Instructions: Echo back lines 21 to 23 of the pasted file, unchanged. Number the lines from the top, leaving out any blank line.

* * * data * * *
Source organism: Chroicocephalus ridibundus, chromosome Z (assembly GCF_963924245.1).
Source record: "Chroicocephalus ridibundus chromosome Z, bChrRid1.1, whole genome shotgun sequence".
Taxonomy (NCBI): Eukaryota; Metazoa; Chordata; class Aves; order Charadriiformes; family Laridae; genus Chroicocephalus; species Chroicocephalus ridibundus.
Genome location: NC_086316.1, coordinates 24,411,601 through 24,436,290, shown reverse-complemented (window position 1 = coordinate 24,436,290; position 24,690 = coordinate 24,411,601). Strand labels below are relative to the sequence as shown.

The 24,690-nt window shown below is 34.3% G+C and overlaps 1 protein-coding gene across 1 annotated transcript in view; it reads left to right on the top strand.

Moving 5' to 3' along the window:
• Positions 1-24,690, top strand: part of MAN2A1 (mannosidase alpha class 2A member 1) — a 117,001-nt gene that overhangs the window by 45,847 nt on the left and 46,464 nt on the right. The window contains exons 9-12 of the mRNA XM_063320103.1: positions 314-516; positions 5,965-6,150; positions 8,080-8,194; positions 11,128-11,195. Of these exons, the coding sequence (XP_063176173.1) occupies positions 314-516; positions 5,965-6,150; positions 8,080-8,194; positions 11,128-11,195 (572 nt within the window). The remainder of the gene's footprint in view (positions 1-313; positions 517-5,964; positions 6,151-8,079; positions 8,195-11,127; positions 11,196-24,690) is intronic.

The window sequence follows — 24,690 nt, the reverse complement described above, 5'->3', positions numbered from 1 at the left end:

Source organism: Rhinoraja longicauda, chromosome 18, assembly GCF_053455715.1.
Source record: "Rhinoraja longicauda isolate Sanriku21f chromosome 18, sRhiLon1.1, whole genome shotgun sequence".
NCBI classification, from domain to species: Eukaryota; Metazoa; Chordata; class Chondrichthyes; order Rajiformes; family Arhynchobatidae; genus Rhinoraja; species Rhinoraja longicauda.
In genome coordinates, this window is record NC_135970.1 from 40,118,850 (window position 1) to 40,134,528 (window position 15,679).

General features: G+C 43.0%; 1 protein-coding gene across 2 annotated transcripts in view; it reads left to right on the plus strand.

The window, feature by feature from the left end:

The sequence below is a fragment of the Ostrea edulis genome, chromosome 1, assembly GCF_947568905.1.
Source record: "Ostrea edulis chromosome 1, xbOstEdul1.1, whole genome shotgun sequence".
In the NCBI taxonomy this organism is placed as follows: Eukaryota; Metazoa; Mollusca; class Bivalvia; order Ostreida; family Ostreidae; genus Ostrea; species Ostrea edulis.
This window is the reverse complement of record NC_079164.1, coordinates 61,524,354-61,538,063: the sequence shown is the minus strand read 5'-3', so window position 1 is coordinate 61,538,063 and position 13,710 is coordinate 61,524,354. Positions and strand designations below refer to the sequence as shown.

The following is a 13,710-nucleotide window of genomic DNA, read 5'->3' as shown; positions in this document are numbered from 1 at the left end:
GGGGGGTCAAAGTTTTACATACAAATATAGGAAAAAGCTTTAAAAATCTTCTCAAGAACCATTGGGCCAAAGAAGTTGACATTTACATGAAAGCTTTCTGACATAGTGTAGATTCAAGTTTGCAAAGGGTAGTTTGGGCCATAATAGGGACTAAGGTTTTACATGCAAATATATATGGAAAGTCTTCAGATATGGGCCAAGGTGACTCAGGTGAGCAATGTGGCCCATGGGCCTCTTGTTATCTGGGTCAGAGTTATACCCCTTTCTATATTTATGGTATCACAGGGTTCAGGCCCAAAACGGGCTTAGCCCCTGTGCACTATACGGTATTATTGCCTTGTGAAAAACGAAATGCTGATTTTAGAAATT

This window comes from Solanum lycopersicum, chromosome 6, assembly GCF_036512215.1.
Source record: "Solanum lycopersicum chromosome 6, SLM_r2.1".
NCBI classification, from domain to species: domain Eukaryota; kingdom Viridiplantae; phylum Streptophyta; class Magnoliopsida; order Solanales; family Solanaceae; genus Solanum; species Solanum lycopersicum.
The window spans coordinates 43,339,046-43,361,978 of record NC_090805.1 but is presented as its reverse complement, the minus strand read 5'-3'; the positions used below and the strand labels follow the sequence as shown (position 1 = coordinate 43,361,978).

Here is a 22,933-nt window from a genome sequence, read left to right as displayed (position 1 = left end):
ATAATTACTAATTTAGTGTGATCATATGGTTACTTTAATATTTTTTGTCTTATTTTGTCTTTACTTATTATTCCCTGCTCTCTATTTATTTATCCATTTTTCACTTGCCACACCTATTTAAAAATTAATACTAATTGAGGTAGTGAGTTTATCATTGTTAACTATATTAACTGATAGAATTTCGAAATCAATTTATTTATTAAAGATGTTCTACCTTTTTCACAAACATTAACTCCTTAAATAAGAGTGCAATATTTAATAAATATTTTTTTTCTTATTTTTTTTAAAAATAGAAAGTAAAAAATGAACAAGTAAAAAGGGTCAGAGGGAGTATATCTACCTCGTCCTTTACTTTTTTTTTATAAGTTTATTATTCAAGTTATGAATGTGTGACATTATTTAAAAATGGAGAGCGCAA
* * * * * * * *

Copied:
This window comes from Solanum lycopersicum, chromosome 6, assembly GCF_036512215.1.
Source record: "Solanum lycopersicum chromosome 6, SLM_r2.1".
NCBI classification, from domain to species: domain Eukaryota; kingdom Viridiplantae; phylum Streptophyta; class Magnoliopsida; order Solanales; family Solanaceae; genus Solanum; species Solanum lycopersicum.